The Taxing Case of the Cows: A True Story about Suffrage
Iris Van Rynbach, Pegi Deitz Shea & Emily Arnold McCully
Clarion, 2010 (2010)
Reviewed by Hilary Daninhirsch
hile I'm a huge fan of historical fiction, I admit that reading straight history hasn't always appealed to me. That is why I love the concept of introducing young children to history in a way that is visual and is wrapped up in a story.
hen the book opens, it is the 1870s. Sisters Abby and Julia Smith, landowners in Glastonbury, Connecticut, lived on a family farm and took care of their herd of cows.
ecause the sisters were unmarried, they had no input about the unfair taxes that were levied upon single, female landowners. The Smith sisters, by this time in their 70's, fought the government's implementation of
taxation without representation
. The sisters argued about the female right to vote before town meetings, but no one was listening. Eventually, their cows were taken away, but the sisters purchased them back for the amount they would have had to pay in taxes.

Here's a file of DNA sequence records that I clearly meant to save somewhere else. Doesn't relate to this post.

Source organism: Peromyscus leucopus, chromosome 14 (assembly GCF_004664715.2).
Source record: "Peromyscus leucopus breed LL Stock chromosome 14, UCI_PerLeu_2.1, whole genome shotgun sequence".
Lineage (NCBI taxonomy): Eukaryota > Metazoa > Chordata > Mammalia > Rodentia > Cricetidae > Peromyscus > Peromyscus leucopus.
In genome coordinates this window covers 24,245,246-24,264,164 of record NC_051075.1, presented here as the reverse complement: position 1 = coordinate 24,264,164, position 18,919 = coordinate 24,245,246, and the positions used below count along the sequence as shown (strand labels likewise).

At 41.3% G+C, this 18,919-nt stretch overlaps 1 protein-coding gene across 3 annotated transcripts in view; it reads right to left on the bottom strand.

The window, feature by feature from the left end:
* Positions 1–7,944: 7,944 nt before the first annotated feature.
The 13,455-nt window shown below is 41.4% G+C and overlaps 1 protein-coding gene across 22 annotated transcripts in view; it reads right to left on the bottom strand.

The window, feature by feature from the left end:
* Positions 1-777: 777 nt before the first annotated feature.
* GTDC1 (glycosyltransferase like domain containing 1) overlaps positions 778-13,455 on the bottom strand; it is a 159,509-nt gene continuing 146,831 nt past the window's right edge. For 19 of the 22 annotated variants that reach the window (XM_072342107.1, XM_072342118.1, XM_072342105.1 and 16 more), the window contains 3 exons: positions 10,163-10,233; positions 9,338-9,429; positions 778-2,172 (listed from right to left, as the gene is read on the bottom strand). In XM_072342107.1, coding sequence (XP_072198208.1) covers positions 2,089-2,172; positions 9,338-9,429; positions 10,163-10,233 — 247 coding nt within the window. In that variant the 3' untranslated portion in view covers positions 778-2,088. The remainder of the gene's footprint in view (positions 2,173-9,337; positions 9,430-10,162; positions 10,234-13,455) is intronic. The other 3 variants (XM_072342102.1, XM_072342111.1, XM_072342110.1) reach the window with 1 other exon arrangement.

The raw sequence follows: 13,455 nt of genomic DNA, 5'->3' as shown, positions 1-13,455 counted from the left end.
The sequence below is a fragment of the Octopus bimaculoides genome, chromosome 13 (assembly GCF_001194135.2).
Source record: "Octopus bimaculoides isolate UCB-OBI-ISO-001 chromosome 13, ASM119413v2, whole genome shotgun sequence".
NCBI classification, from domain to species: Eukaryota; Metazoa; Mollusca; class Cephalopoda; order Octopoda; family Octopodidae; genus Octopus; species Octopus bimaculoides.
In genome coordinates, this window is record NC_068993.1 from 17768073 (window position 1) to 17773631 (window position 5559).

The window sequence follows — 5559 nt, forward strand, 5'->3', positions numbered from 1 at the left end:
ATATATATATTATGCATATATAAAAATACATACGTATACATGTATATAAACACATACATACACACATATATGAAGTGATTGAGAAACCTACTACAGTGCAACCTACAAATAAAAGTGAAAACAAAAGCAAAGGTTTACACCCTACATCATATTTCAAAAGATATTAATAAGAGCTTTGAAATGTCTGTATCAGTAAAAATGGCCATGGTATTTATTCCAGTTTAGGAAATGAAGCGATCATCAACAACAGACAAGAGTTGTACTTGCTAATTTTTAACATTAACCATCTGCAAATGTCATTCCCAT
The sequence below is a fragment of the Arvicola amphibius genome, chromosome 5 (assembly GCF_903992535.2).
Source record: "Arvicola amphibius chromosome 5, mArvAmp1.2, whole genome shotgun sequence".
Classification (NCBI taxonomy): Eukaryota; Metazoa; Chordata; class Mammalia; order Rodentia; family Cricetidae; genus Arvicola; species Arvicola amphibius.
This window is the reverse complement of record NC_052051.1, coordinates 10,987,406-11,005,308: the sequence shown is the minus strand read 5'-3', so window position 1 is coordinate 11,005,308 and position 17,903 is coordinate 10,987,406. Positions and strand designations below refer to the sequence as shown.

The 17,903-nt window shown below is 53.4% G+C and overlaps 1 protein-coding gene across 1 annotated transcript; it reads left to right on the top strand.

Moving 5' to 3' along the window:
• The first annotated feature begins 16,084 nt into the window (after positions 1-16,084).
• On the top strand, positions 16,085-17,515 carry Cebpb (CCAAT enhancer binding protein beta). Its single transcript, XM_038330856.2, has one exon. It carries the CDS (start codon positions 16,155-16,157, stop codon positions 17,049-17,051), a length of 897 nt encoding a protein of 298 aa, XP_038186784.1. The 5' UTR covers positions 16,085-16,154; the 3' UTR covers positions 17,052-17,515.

his pattern went on for years, with the cows being sold at auction and the sisters refusing to pay taxes until they were granted the right to vote. They continued to speak up on behalf of women in America.
Our town should act as a family, with people working together and taking care of each other rather than ruling over one another and denying the women a voice.
nfortunately, the Smith sisters died before women won the right to vote in 1920, but the book shows how they played an important role in the suffrage movement.
love how the Smith women were portrayed as strong (some may say headstrong) and independent, regardless of the mores of the time. They spoke up when it was unpopular and never yielded to pressure. The Smiths are little known role models, but the book gives an enlightening and never boring backdrop to this crucial time in American history.
he illustrations add a nice visual to the story, which should appeal to older elementary and younger middle school students.
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